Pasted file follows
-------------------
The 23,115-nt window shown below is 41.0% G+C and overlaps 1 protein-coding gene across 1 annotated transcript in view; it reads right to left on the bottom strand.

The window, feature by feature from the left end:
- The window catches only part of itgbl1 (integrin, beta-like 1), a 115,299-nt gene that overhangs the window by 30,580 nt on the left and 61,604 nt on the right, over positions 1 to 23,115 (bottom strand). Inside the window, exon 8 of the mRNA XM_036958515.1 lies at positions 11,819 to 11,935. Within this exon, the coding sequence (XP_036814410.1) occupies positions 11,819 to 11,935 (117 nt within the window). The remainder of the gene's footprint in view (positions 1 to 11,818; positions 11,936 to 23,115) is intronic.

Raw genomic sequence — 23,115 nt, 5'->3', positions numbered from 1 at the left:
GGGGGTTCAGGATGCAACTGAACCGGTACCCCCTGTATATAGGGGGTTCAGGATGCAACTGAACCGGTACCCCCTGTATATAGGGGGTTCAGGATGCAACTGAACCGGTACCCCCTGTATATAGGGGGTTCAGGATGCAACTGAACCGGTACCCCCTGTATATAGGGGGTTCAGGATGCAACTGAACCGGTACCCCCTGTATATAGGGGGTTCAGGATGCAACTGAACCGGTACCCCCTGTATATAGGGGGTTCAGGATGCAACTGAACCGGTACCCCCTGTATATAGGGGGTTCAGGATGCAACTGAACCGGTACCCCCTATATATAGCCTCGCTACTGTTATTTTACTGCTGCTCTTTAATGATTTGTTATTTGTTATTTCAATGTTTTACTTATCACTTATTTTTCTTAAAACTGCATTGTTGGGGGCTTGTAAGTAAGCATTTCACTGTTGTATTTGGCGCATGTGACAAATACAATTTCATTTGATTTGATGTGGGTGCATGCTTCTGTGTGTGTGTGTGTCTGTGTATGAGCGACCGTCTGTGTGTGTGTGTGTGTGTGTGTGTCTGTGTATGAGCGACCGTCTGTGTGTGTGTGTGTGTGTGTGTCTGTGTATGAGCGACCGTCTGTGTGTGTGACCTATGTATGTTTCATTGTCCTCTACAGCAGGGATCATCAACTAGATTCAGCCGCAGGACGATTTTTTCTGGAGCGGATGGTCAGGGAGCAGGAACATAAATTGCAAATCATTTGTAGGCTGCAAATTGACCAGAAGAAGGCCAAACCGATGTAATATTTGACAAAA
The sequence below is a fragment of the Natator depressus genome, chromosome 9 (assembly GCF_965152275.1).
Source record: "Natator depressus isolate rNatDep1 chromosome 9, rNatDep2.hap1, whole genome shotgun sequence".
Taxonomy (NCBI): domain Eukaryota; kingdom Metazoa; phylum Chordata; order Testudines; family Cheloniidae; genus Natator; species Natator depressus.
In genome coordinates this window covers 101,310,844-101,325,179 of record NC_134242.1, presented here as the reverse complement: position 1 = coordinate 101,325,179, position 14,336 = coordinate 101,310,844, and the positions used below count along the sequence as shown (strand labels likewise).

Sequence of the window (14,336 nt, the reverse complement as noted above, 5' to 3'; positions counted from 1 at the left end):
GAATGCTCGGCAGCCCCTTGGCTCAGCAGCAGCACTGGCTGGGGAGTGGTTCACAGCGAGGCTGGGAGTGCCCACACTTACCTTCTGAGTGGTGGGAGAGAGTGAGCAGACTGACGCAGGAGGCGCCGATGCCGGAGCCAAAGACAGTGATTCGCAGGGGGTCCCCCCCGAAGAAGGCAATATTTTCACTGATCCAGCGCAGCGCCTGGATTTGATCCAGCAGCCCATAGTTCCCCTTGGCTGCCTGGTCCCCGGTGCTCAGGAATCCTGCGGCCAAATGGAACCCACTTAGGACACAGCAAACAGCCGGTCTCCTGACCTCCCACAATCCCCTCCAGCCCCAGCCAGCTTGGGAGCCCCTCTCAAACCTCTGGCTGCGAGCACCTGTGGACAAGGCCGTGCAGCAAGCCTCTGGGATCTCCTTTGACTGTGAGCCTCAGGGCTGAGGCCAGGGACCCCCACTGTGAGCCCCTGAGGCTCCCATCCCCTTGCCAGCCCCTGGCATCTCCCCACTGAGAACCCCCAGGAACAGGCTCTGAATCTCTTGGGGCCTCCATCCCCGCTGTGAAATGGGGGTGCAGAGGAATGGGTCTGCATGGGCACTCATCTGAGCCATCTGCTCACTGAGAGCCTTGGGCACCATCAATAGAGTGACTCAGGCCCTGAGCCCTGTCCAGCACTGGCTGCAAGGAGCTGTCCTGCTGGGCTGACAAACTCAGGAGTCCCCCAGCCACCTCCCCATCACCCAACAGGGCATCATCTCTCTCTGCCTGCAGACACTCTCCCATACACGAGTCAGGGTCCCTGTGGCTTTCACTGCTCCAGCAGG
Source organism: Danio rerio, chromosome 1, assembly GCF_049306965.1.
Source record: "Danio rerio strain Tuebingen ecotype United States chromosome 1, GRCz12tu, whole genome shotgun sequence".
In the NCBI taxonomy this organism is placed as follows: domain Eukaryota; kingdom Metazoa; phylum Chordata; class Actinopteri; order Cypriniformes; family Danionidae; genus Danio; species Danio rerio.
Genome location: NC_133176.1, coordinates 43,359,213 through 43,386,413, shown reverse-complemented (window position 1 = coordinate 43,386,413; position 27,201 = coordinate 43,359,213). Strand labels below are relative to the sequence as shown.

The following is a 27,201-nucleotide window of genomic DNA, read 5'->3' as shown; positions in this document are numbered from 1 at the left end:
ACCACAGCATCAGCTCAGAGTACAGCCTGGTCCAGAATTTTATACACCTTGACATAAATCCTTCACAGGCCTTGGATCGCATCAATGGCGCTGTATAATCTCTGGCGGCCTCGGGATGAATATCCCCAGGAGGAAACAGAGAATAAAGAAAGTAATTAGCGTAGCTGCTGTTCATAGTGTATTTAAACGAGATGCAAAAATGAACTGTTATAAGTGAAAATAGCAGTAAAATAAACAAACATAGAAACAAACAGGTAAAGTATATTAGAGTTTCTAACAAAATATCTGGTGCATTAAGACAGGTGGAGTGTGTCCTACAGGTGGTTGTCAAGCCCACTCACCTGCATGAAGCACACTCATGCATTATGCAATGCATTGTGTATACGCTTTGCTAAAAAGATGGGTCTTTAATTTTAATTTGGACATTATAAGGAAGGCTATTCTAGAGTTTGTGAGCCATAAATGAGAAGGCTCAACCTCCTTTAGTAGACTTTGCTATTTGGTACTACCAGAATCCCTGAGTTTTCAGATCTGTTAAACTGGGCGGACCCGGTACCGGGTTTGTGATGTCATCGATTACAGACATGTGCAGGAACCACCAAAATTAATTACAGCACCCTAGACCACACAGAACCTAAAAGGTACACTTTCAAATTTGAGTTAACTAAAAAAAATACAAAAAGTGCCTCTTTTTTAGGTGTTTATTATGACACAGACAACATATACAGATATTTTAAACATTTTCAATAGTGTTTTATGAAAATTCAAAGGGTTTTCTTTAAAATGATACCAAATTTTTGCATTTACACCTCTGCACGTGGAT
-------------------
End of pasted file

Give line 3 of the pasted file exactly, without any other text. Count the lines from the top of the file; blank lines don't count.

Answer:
- The window catches only part of itgbl1 (integrin, beta-like 1), a 115,299-nt gene that overhangs the window by 30,580 nt on the left and 61,604 nt on the right, over positions 1 to 23,115 (bottom strand). Inside the window, exon 8 of the mRNA XM_036958515.1 lies at positions 11,819 to 11,935. Within this exon, the coding sequence (XP_036814410.1) occupies positions 11,819 to 11,935 (117 nt within the window). The remainder of the gene's footprint in view (positions 1 to 11,818; positions 11,936 to 23,115) is intronic.